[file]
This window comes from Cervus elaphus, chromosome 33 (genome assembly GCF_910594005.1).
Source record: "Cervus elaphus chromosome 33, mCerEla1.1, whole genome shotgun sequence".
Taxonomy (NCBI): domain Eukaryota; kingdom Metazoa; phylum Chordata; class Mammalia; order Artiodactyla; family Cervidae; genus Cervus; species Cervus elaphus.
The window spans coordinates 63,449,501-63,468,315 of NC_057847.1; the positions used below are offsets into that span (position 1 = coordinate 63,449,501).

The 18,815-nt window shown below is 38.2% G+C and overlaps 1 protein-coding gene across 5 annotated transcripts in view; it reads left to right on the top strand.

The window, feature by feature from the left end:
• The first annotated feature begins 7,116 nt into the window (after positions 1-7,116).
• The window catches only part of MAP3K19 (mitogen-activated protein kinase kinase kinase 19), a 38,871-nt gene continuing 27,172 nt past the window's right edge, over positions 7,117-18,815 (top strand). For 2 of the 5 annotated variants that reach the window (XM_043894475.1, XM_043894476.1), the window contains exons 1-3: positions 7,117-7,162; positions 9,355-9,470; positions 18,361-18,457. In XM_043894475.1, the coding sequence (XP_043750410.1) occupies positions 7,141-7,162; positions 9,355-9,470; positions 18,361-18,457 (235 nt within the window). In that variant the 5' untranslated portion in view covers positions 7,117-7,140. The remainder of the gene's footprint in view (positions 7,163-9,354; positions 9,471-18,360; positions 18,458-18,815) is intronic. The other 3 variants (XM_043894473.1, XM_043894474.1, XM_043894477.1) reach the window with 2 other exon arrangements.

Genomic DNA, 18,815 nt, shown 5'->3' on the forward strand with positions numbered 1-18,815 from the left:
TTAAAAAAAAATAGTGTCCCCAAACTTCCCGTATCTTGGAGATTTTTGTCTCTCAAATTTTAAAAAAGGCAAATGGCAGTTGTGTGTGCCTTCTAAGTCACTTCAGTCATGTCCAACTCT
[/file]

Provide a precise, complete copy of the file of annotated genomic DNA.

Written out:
This window comes from Cervus elaphus, chromosome 33 (genome assembly GCF_910594005.1).
Source record: "Cervus elaphus chromosome 33, mCerEla1.1, whole genome shotgun sequence".
Taxonomy (NCBI): domain Eukaryota; kingdom Metazoa; phylum Chordata; class Mammalia; order Artiodactyla; family Cervidae; genus Cervus; species Cervus elaphus.
The window spans coordinates 63,449,501-63,468,315 of NC_057847.1; the positions used below are offsets into that span (position 1 = coordinate 63,449,501).

The 18,815-nt window shown below is 38.2% G+C and overlaps 1 protein-coding gene across 5 annotated transcripts in view; it reads left to right on the top strand.

The window, feature by feature from the left end:
• The first annotated feature begins 7,116 nt into the window (after positions 1-7,116).
• The window catches only part of MAP3K19 (mitogen-activated protein kinase kinase kinase 19), a 38,871-nt gene continuing 27,172 nt past the window's right edge, over positions 7,117-18,815 (top strand). For 2 of the 5 annotated variants that reach the window (XM_043894475.1, XM_043894476.1), the window contains exons 1-3: positions 7,117-7,162; positions 9,355-9,470; positions 18,361-18,457. In XM_043894475.1, the coding sequence (XP_043750410.1) occupies positions 7,141-7,162; positions 9,355-9,470; positions 18,361-18,457 (235 nt within the window). In that variant the 5' untranslated portion in view covers positions 7,117-7,140. The remainder of the gene's footprint in view (positions 7,163-9,354; positions 9,471-18,360; positions 18,458-18,815) is intronic. The other 3 variants (XM_043894473.1, XM_043894474.1, XM_043894477.1) reach the window with 2 other exon arrangements.

Genomic DNA, 18,815 nt, shown 5'->3' on the forward strand with positions numbered 1-18,815 from the left:
TTAAAAAAAAATAGTGTCCCCAAACTTCCCGTATCTTGGAGATTTTTGTCTCTCAAATTTTAAAAAAGGCAAATGGCAGTTGTGTGTGCCTTCTAAGTCACTTCAGTCATGTCCAACTCT